We are at the music store, employees and family standing around a card table with the cake on it and among all the high-ticket grand pianos of the main showroom. I am out of high school and working under our father in sales. Mark’s here; he delivers pizzas now. The days of Dallas and our neighborhood tears have come to an end. She’s become a nuisance in our quests for money and sex. Her ship leaves in a matter of hours. No one knows about the ship. She’s testy about it. There is no stated destination. Only our mom knows the particulars and she doesn’t want to set her off, to “rock the boat,” in our dad’s words. She wishes the mystery to remain large; I know this because sometimes mystery is the only card we hold.
The cake’s been cut, causing damage to its frosted hull. We hold paper plates with napkins underneath. No one, not even the non-family members, have asked her why she’s leaving to be a volunteer on a medical ship. She knows nothing of medicine or the sea. I feel this question mounting as though someone’s about to ask it, someone not familiar with explosives. Then the front bell breaks the silence and heads turn toward the welcome distraction.
“Flowers for…?” the guy falters as he rechecks the card.
Everyone turns away as my sister steps forward maybe a beat too fast to accept the flowers. A stampede of sheep gallops after her. She takes them to the front counter where an empty vase with water is already waiting. No one’s watching, except me, and only secretly. How could she be so dumb, I wonder, to have the vase waiting there? Plus to all but accept the flowers before the recipient’s been announced? But then it hits me. She’s not trying to pull the wool over anyone’s eyes. She’s trying to rip it away. She’s trying to show us what she’s sunk to, here in this place.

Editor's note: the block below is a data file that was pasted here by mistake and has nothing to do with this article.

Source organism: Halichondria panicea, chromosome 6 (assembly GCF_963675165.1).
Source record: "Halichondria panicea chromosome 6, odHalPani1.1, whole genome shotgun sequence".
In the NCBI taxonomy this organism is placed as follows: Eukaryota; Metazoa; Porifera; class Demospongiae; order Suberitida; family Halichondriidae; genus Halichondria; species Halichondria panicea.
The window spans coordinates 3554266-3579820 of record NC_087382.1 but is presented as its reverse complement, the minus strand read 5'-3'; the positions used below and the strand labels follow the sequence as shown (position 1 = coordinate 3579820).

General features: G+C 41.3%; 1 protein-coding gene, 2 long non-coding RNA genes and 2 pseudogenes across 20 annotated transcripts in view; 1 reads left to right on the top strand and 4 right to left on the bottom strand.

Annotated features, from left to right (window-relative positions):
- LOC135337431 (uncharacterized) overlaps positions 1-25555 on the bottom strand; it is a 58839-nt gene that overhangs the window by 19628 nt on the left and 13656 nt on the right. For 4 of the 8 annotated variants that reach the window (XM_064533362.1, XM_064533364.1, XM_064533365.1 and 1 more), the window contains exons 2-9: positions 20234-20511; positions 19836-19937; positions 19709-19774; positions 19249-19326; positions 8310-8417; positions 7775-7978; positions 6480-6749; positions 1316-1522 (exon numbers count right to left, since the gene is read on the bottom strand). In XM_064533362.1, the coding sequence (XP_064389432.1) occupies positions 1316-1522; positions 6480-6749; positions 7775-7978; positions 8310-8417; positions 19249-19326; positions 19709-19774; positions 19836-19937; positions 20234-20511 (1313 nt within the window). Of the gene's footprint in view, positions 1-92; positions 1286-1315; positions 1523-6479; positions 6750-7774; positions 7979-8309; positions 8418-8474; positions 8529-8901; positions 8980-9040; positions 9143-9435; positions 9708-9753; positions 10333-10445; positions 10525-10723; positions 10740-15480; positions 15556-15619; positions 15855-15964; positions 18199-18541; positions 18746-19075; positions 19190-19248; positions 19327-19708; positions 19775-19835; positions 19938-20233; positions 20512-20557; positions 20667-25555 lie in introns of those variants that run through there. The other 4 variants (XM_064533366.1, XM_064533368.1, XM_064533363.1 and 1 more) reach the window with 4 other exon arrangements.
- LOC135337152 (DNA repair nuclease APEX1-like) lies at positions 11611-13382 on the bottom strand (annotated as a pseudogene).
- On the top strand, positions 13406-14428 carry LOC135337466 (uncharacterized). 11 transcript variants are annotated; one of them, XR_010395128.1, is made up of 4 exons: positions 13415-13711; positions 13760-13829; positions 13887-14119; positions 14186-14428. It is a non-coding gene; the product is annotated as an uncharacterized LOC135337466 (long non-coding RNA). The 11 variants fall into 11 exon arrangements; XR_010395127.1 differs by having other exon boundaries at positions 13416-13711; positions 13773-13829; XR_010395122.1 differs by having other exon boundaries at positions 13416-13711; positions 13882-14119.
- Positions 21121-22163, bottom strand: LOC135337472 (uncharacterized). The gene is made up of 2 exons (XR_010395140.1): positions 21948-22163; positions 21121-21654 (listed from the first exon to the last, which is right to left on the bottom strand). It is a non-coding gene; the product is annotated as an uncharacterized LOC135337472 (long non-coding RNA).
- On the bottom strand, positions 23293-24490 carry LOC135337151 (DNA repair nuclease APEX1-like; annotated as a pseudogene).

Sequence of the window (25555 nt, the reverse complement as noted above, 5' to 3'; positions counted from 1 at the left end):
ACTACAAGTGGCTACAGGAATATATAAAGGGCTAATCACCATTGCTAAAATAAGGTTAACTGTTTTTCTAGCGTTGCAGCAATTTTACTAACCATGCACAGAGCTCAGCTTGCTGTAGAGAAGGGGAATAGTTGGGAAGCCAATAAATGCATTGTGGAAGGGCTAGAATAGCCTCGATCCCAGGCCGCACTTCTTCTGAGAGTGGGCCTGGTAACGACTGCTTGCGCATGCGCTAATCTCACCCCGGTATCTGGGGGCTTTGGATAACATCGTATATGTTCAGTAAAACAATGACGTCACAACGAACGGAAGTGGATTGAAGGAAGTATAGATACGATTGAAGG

It’s gotten extremely quiet. Light chewing and plastic forks on hard paper. By now her heels have worn to nothing, the armpits of her pink dress torn. Most days she wears the required cardigan, but not so today. She makes a show, up at the front counter, of reading the card, registering the name and her face lighting up. It’s like she’s giving a demonstration on bad acting. She pops her eyes over at us by the cake, and in that brief glimpse I know without a doubt she’s sent the flowers to herself. She is checking to see the effect of it, the same look she gave me as I eavesdropped in the river—shame with a dash of camaraderie, as though to say, “Yes, we know the depths we sink to.”
The aged bookkeeper with yellow hair becomes aflutter. Perhaps she knows, perhaps not. Maybe she’s done the same thing herself. It doesn’t even matter. She wants to lavish envy and help arrange the blossoms. The woman looks at the card, which my sister’s left lying open.
“John?” we hear her say. After all, the building’s built for acoustics. “Why, who’s John?”